Cardinal Kim Sou-hwan's funeral is now past, but one of the interesting things about his passing is this:
The posthumous cornea donation by Cardinal Stephen Kim Sou-hwan has inspired many Koreans to sign up as organ donors.As a result of his example, many more people are registering to donate organs, and, perhaps being influenced by this, the government wants to make it easier to declare someone brain dead in order to get more organs to people on waiting list. As the latter article notes, "A shortage of organ donations has been a chronic problem in Korea," something that I looked at briefly here, so one hopes the effect of the late cardinal's example is a lasting one.
Dr. Joo Choun-ki of Kangnam St. Mary’s Hospital, who performed the procedure and examined the corneas, said Kim had cataract surgery in 2001 but his corneas were good for transplantation. Two people at the top of the waitlist received a cornea each.
Regarding his funeral, a Korea Times article asked, "Have We Mourned Like This Before?" The answer is, of course, yes. The most recent example would be this, from a year ago:
Of course, the masses of people who came here were paying their respects to a building, not a personthis article (and others), which suggested Park and Kim Ku (whose 1949 funeral can be seen here) as precedents. It also suggested a third person, and the first that came to mind for me.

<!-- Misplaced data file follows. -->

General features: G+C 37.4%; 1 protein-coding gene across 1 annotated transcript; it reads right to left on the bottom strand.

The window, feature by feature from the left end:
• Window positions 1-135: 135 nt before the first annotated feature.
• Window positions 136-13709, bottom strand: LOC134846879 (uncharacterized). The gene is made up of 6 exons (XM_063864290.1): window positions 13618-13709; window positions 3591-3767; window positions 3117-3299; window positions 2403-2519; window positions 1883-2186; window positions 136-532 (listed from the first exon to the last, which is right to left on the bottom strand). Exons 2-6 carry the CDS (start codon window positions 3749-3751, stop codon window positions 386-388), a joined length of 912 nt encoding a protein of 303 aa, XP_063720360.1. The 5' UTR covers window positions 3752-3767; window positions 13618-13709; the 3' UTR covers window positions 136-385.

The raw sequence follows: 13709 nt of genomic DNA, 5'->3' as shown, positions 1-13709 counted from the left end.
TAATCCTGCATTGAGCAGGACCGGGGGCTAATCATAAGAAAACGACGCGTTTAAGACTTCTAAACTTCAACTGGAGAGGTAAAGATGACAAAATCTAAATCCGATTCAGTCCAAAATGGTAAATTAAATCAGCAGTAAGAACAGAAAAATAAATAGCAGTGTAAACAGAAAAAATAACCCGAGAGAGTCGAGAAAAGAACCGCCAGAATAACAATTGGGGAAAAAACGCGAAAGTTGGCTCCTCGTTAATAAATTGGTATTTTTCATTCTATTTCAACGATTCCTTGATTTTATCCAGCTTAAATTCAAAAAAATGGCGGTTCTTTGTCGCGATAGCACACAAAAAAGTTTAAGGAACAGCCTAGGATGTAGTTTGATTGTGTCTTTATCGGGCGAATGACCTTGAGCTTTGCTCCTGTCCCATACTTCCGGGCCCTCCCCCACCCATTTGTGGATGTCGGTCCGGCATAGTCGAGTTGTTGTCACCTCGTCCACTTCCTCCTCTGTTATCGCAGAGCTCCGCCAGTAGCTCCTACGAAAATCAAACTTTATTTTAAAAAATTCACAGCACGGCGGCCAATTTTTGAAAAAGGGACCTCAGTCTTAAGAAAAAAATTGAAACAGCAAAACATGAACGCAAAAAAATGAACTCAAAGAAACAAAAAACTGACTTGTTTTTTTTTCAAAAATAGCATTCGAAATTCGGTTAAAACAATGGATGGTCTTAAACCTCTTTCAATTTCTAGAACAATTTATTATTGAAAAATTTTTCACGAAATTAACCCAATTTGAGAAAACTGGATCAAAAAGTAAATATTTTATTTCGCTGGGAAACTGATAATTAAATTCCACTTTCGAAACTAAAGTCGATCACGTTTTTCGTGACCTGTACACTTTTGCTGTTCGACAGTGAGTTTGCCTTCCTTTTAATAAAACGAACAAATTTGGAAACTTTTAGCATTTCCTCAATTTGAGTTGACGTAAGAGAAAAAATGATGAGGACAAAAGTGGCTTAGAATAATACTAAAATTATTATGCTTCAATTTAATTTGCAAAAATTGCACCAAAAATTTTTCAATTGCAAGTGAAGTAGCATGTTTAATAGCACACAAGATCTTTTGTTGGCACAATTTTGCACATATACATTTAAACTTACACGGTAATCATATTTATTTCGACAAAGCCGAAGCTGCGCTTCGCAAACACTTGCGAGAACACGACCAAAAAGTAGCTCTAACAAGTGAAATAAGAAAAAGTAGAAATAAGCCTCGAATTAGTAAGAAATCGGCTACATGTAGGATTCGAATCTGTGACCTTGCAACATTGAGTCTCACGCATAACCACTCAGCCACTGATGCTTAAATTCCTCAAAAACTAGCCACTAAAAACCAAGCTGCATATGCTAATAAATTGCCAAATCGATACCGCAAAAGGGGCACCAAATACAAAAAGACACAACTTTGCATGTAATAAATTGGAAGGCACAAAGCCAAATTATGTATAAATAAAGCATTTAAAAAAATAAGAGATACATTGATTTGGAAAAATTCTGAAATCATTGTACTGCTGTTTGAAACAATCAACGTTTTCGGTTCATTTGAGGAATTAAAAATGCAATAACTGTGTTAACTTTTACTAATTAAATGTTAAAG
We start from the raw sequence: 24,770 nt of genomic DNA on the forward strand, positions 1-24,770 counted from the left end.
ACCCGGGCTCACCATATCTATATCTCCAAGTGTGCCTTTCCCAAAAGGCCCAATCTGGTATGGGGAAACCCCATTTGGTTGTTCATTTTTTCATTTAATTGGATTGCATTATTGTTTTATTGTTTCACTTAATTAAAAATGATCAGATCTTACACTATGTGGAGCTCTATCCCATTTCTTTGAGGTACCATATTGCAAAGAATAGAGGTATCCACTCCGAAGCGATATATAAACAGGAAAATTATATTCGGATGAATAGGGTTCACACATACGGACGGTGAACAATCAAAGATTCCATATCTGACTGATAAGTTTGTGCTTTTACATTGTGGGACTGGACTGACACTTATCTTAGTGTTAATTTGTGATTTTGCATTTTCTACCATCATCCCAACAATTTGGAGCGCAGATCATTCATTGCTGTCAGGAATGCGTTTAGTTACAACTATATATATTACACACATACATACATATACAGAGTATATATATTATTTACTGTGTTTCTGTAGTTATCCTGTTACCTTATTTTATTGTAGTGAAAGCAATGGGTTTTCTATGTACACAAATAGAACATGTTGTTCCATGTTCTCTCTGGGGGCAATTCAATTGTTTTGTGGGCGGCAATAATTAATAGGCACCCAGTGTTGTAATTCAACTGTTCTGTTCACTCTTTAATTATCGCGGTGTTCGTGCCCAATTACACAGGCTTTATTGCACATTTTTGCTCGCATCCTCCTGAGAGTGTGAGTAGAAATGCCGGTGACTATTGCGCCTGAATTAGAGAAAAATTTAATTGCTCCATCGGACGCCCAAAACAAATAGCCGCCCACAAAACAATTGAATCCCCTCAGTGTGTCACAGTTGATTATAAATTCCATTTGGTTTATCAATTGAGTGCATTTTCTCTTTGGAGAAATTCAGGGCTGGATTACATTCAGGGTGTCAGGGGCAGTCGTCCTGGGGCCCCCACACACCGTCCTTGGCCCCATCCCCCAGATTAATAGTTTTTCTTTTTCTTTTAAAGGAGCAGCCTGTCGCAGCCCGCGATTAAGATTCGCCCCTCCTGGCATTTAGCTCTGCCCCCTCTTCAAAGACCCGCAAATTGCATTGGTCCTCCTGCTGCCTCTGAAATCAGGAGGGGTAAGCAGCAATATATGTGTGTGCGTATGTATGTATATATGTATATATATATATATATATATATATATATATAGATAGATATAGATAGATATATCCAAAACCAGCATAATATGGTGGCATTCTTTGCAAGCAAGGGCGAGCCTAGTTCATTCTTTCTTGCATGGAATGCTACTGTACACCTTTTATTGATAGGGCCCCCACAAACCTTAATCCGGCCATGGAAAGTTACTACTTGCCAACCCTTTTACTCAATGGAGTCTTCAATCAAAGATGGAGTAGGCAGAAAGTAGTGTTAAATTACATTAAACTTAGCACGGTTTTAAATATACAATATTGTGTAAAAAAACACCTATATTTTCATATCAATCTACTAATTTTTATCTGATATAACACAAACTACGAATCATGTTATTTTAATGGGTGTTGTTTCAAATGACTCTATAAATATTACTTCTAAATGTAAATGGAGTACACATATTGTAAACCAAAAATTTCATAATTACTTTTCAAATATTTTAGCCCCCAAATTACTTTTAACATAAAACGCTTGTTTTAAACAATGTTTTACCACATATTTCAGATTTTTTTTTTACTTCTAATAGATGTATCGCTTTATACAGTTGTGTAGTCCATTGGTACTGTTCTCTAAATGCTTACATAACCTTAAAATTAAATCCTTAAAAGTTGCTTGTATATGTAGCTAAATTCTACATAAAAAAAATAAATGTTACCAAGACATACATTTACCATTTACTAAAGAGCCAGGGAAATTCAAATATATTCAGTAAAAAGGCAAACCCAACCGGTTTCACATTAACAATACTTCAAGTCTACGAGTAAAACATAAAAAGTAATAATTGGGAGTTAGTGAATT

Park Geun-hye's graduation from (the Catholic) Sungshin High School.
In the center of the above photo, standing next to her husband Park Chung-hee, is Yuk Yeong-su, the first lady. Here are some photos of her from a book I found at Yonsei University Library a few years ago:
She has been described as being "widely revered," and the photos above may suggest why. On August 15, 1974, she accompanied her husband who was giving an Independence Day speech.
As you saw, Park's speech was interrupted by Mun Se-gwang, a Korean resident of Japan, who fired shots at him. Park ducked behind the bulletproof podium and as shots were exchanged between Mun and security, his wife was hit.
(Photo from here)
She died later that evening. Also killed by a ricocheting bullet was high school student Jang Bong-hwa. As can be seen in the video, her funeral was attended by thousands of people.
The western media often referred to Park as being 'tough', and in the video it's not hard to see why, as he stepped up and continued his speech.
What I like about the above photo is that it reminds you that, yes, he was not some mythical figure (despite the arguments of those who like to posthumously canonize or crucify him), but very human.
Other photos of Yuk Yeong-su, in her childhood or with her husband can be found here and here.
One wonders, however, what Park would have thought of people referring to him as "몸짱!"